One of my best friends, WHO IS GAY, is about to graduate in psychology, asked me to say these things so he can have responses … TBC
— marshall henderson (@NativeFlash22) May 12, 2014
ITS CALLED PSYCHOLOGY …. and everyone just got taken to school
— marshall henderson (@NativeFlash22) May 12, 2014
- It’s not all racist and homophobic doom and gloom in the basketball world. Chris Paul, brother of Cliff Paul and State Farm pitchman, showed the world why he’s the consummate point guard a week ago when he scored 32 points on 12-14 shooting, dished out 10 assists, and had two turnovers in 28 minutes of play. Paul became the first player in playoff history to accomplish the highly efficient feat and did so against the electrifying Russell Westbrook.
- Speaking of Westbrook, in game two against the Clippers, Russ bounced back to get his third triple double of the playoffs: a 31-point, 10-rebound, 10-assist gem where six of his rebounds were offensive. For those keeping score at home, nine times in the playoffs this season we’ve seen Game Scores greater than 30. In the aforementioned Paul game, his was 31.4 and Westbrook’s game-two score was 30.2. (For those of you still expanding your basketball knowledge [such as myself], Game Score was created by former ESPN stat head and current Memphis Grizzlies GM John Hollinger. The complex formula that can be found here. Basketball-Reference tells us 10 is about average while 40 is pretty damn amazing.)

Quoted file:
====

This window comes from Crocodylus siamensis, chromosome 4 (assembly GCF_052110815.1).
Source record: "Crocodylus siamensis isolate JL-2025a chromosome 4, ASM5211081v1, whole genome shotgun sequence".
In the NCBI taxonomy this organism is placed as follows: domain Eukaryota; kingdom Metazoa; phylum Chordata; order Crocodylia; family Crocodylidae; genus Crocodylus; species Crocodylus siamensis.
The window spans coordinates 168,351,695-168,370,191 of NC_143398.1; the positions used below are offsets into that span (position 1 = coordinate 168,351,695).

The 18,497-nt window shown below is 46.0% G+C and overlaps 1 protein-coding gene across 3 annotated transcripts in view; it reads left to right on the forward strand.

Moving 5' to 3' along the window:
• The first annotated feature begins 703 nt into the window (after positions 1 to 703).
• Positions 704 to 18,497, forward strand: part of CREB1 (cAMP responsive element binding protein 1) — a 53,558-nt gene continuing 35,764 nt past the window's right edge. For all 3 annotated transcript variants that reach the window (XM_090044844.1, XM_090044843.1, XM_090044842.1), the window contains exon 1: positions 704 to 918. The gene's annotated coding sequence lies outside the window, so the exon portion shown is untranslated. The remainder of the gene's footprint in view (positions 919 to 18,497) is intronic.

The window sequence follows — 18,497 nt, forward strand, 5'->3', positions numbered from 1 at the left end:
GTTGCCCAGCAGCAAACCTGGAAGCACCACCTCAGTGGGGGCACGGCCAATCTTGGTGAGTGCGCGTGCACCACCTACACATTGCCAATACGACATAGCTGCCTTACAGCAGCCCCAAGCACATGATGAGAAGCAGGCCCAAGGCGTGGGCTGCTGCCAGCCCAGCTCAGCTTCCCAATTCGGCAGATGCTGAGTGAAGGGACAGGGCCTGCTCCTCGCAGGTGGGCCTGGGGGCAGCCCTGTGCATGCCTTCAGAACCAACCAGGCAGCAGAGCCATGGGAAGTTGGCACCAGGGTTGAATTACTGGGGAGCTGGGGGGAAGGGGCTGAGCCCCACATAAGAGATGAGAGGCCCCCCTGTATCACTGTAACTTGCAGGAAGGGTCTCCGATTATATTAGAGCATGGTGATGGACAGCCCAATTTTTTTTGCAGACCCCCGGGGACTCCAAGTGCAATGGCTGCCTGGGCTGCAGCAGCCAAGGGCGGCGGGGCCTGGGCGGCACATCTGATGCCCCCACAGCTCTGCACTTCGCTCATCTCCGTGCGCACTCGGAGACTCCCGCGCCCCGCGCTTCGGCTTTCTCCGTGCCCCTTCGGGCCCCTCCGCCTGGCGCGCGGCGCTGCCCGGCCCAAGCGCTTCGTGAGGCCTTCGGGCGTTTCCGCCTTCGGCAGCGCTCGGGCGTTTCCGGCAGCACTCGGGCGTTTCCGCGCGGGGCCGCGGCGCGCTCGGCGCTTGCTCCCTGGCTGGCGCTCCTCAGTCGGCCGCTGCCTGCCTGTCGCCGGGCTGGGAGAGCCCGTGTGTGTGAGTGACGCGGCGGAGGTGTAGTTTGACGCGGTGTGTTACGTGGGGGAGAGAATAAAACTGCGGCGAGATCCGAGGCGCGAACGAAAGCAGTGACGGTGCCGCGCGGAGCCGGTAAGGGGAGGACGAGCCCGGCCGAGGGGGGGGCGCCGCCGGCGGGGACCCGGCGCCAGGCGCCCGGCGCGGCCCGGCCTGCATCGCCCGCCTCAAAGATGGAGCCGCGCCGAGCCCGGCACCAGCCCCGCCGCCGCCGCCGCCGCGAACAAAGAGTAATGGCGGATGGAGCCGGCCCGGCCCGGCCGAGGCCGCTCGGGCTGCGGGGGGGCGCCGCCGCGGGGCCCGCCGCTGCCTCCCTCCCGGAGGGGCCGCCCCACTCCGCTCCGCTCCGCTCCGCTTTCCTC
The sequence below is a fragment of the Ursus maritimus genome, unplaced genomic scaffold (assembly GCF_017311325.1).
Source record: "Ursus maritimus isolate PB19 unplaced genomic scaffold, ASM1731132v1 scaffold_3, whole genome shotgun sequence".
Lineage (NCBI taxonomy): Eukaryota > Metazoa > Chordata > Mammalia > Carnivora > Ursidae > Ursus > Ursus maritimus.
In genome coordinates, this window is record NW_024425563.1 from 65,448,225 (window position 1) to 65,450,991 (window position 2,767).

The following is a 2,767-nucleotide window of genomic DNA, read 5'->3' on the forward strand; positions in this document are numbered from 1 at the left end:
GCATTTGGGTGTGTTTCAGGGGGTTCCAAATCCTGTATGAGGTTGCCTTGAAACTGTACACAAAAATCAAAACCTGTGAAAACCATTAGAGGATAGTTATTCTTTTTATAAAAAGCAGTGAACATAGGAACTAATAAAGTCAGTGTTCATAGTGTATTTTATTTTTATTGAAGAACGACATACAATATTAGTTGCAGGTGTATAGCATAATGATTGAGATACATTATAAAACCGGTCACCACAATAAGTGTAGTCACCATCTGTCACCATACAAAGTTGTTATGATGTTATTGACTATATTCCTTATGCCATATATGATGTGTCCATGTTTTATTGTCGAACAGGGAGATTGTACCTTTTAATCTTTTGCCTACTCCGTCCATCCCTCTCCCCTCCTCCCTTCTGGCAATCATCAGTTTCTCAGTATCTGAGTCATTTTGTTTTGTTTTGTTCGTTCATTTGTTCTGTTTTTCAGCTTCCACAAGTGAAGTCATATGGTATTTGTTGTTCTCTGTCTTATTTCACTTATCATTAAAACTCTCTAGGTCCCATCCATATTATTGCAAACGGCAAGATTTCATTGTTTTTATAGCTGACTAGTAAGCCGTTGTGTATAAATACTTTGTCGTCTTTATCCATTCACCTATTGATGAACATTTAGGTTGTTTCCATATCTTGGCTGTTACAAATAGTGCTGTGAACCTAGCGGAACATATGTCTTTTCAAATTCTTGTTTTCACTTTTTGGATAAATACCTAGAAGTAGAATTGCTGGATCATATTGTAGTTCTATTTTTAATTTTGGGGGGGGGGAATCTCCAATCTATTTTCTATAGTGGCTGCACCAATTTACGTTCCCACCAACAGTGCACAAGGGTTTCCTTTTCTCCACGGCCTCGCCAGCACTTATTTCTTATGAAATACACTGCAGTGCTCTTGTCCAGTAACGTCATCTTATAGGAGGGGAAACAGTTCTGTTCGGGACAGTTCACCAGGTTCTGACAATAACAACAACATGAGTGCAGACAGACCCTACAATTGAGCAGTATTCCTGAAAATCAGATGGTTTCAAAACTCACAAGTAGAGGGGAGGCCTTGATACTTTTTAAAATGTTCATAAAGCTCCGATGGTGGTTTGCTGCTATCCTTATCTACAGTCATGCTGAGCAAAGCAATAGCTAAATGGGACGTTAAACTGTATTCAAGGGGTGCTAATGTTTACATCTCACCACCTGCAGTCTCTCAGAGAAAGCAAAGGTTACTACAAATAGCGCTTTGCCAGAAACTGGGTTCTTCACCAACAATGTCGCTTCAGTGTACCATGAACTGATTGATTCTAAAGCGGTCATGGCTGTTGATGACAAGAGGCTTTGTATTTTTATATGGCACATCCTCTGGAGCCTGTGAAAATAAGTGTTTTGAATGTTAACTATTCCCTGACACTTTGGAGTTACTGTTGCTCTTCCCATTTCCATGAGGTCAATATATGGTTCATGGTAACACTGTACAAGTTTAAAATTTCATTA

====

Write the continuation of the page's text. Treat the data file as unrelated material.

- Here’s a list of highest Game Scores. Not surprisingly, Michael Jordan makes up four of the top-nine slots. Surprisingly, there are only two centers in the top-20 which also includes appearances by Reggie Miller, Amare Stoudemire, and … Willie Burton. I don’t know how to feel about this.
- Nothing much else happened this weekend except the return of Roy Hibbert (19ppg, 7rpg, 2bpg and overall great defense in three straight Pacer wins) and the Thunder blowing a 16-point fourth quarter lead to those Chris Paul-led Clippers. Oh, and San Antonio is up three games to none over the Blazers with an average margin of victory over 18-points per game. By this time next week, the Blazers will have likely conducted exit interviews.